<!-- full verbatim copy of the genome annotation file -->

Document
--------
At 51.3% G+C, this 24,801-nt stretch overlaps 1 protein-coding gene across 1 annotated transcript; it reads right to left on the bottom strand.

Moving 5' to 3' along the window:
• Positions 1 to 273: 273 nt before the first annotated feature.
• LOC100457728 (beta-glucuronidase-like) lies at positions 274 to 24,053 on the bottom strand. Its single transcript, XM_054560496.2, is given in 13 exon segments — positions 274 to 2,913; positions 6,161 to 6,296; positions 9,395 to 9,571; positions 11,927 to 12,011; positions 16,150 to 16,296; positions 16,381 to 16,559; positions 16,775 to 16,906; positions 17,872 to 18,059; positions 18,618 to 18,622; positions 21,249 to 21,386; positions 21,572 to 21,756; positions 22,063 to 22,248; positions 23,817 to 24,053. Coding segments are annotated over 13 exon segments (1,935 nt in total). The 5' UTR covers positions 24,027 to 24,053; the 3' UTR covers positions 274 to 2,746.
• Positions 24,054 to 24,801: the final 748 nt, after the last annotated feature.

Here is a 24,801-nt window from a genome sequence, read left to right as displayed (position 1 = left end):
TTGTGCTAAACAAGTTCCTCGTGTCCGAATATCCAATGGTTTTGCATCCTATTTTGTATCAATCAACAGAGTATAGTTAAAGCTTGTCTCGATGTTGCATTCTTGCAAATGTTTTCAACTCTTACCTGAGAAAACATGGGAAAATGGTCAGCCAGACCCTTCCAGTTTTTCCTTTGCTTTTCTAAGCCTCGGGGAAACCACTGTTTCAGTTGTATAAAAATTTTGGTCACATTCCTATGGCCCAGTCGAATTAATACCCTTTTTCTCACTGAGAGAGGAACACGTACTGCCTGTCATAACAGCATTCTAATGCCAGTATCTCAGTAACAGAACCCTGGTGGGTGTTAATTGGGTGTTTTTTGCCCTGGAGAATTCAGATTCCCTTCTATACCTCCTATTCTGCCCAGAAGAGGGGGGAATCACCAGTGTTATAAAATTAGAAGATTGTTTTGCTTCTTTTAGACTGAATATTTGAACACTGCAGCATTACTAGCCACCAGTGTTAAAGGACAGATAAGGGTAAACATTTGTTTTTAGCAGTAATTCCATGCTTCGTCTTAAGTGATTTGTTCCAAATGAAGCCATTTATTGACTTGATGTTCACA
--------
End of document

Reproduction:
At 51.3% G+C, this 24,801-nt stretch overlaps 1 protein-coding gene across 1 annotated transcript; it reads right to left on the bottom strand.

Moving 5' to 3' along the window:
• Positions 1 to 273: 273 nt before the first annotated feature.
• LOC100457728 (beta-glucuronidase-like) lies at positions 274 to 24,053 on the bottom strand. Its single transcript, XM_054560496.2, is given in 13 exon segments — positions 274 to 2,913; positions 6,161 to 6,296; positions 9,395 to 9,571; positions 11,927 to 12,011; positions 16,150 to 16,296; positions 16,381 to 16,559; positions 16,775 to 16,906; positions 17,872 to 18,059; positions 18,618 to 18,622; positions 21,249 to 21,386; positions 21,572 to 21,756; positions 22,063 to 22,248; positions 23,817 to 24,053. Coding segments are annotated over 13 exon segments (1,935 nt in total). The 5' UTR covers positions 24,027 to 24,053; the 3' UTR covers positions 274 to 2,746.
• Positions 24,054 to 24,801: the final 748 nt, after the last annotated feature.

Here is a 24,801-nt window from a genome sequence, read left to right as displayed (position 1 = left end):
TTGTGCTAAACAAGTTCCTCGTGTCCGAATATCCAATGGTTTTGCATCCTATTTTGTATCAATCAACAGAGTATAGTTAAAGCTTGTCTCGATGTTGCATTCTTGCAAATGTTTTCAACTCTTACCTGAGAAAACATGGGAAAATGGTCAGCCAGACCCTTCCAGTTTTTCCTTTGCTTTTCTAAGCCTCGGGGAAACCACTGTTTCAGTTGTATAAAAATTTTGGTCACATTCCTATGGCCCAGTCGAATTAATACCCTTTTTCTCACTGAGAGAGGAACACGTACTGCCTGTCATAACAGCATTCTAATGCCAGTATCTCAGTAACAGAACCCTGGTGGGTGTTAATTGGGTGTTTTTTGCCCTGGAGAATTCAGATTCCCTTCTATACCTCCTATTCTGCCCAGAAGAGGGGGGAATCACCAGTGTTATAAAATTAGAAGATTGTTTTGCTTCTTTTAGACTGAATATTTGAACACTGCAGCATTACTAGCCACCAGTGTTAAAGGACAGATAAGGGTAAACATTTGTTTTTAGCAGTAATTCCATGCTTCGTCTTAAGTGATTTGTTCCAAATGAAGCCATTTATTGACTTGATGTTCACA